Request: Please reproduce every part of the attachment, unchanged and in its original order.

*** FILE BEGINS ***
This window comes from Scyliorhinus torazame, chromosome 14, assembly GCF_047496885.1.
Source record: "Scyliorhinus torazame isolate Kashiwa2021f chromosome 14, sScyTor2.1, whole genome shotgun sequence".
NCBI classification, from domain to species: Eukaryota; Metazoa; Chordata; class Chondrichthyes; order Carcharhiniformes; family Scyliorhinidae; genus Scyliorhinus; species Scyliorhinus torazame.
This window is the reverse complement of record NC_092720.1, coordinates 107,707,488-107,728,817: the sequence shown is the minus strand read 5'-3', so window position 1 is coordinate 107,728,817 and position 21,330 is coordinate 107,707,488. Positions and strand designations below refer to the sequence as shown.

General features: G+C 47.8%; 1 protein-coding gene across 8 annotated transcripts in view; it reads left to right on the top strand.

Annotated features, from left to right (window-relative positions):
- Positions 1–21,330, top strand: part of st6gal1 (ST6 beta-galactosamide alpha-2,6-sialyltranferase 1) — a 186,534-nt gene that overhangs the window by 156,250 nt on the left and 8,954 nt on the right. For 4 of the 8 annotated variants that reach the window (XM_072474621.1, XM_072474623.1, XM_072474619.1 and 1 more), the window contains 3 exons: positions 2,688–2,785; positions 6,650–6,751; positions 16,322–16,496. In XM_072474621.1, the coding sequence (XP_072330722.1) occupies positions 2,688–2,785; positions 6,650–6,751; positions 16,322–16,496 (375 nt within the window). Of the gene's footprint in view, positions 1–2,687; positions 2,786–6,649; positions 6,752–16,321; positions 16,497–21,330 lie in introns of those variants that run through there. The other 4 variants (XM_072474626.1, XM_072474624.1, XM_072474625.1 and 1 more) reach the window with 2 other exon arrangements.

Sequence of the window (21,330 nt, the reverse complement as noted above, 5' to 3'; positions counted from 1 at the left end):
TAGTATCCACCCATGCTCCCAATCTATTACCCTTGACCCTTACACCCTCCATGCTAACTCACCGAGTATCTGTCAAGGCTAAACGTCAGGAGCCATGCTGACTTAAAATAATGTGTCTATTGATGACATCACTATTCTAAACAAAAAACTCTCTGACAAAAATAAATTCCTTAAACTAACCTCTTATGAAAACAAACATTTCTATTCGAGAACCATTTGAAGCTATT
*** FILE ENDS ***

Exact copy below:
This window comes from Scyliorhinus torazame, chromosome 14, assembly GCF_047496885.1.
Source record: "Scyliorhinus torazame isolate Kashiwa2021f chromosome 14, sScyTor2.1, whole genome shotgun sequence".
NCBI classification, from domain to species: Eukaryota; Metazoa; Chordata; class Chondrichthyes; order Carcharhiniformes; family Scyliorhinidae; genus Scyliorhinus; species Scyliorhinus torazame.
This window is the reverse complement of record NC_092720.1, coordinates 107,707,488-107,728,817: the sequence shown is the minus strand read 5'-3', so window position 1 is coordinate 107,728,817 and position 21,330 is coordinate 107,707,488. Positions and strand designations below refer to the sequence as shown.

General features: G+C 47.8%; 1 protein-coding gene across 8 annotated transcripts in view; it reads left to right on the top strand.

Annotated features, from left to right (window-relative positions):
- Positions 1–21,330, top strand: part of st6gal1 (ST6 beta-galactosamide alpha-2,6-sialyltranferase 1) — a 186,534-nt gene that overhangs the window by 156,250 nt on the left and 8,954 nt on the right. For 4 of the 8 annotated variants that reach the window (XM_072474621.1, XM_072474623.1, XM_072474619.1 and 1 more), the window contains 3 exons: positions 2,688–2,785; positions 6,650–6,751; positions 16,322–16,496. In XM_072474621.1, the coding sequence (XP_072330722.1) occupies positions 2,688–2,785; positions 6,650–6,751; positions 16,322–16,496 (375 nt within the window). Of the gene's footprint in view, positions 1–2,687; positions 2,786–6,649; positions 6,752–16,321; positions 16,497–21,330 lie in introns of those variants that run through there. The other 4 variants (XM_072474626.1, XM_072474624.1, XM_072474625.1 and 1 more) reach the window with 2 other exon arrangements.

Sequence of the window (21,330 nt, the reverse complement as noted above, 5' to 3'; positions counted from 1 at the left end):
TAGTATCCACCCATGCTCCCAATCTATTACCCTTGACCCTTACACCCTCCATGCTAACTCACCGAGTATCTGTCAAGGCTAAACGTCAGGAGCCATGCTGACTTAAAATAATGTGTCTATTGATGACATCACTATTCTAAACAAAAAACTCTCTGACAAAAATAAATTCCTTAAACTAACCTCTTATGAAAACAAACATTTCTATTCGAGAACCATTTGAAGCTATT